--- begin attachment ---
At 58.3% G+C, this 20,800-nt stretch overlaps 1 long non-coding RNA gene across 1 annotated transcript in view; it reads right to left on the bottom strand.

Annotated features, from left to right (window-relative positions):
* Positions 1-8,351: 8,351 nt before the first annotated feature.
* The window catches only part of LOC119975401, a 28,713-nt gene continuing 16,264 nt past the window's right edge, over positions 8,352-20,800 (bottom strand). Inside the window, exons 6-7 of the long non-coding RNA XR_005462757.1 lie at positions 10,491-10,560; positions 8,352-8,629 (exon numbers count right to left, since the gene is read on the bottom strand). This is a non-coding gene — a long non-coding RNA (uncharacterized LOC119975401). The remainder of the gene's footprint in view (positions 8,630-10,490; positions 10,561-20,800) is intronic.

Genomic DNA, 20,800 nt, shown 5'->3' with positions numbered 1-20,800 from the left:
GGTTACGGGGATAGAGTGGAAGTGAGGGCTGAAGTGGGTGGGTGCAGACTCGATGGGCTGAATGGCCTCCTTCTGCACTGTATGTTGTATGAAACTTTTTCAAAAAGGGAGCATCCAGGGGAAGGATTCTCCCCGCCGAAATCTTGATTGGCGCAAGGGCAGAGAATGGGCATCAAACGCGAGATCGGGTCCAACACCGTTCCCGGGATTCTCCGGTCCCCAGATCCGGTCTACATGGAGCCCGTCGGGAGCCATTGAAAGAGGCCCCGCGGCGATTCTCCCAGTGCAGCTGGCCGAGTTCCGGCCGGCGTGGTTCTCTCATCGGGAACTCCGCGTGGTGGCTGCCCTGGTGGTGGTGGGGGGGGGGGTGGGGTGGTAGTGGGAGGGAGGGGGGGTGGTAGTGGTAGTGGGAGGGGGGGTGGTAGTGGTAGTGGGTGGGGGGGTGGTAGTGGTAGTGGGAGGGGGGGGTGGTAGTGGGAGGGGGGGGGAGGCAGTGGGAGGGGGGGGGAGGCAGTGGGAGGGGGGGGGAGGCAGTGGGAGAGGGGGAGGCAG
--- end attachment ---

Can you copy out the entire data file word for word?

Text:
At 58.3% G+C, this 20,800-nt stretch overlaps 1 long non-coding RNA gene across 1 annotated transcript in view; it reads right to left on the bottom strand.

Annotated features, from left to right (window-relative positions):
* Positions 1-8,351: 8,351 nt before the first annotated feature.
* The window catches only part of LOC119975401, a 28,713-nt gene continuing 16,264 nt past the window's right edge, over positions 8,352-20,800 (bottom strand). Inside the window, exons 6-7 of the long non-coding RNA XR_005462757.1 lie at positions 10,491-10,560; positions 8,352-8,629 (exon numbers count right to left, since the gene is read on the bottom strand). This is a non-coding gene — a long non-coding RNA (uncharacterized LOC119975401). The remainder of the gene's footprint in view (positions 8,630-10,490; positions 10,561-20,800) is intronic.

Genomic DNA, 20,800 nt, shown 5'->3' with positions numbered 1-20,800 from the left:
GGTTACGGGGATAGAGTGGAAGTGAGGGCTGAAGTGGGTGGGTGCAGACTCGATGGGCTGAATGGCCTCCTTCTGCACTGTATGTTGTATGAAACTTTTTCAAAAAGGGAGCATCCAGGGGAAGGATTCTCCCCGCCGAAATCTTGATTGGCGCAAGGGCAGAGAATGGGCATCAAACGCGAGATCGGGTCCAACACCGTTCCCGGGATTCTCCGGTCCCCAGATCCGGTCTACATGGAGCCCGTCGGGAGCCATTGAAAGAGGCCCCGCGGCGATTCTCCCAGTGCAGCTGGCCGAGTTCCGGCCGGCGTGGTTCTCTCATCGGGAACTCCGCGTGGTGGCTGCCCTGGTGGTGGTGGGGGGGGGGGTGGGGTGGTAGTGGGAGGGAGGGGGGGTGGTAGTGGTAGTGGGAGGGGGGGTGGTAGTGGTAGTGGGTGGGGGGGTGGTAGTGGTAGTGGGAGGGGGGGGTGGTAGTGGGAGGGGGGGGGAGGCAGTGGGAGGGGGGGGGAGGCAGTGGGAGGGGGGGGGAGGCAGTGGGAGAGGGGGAGGCAG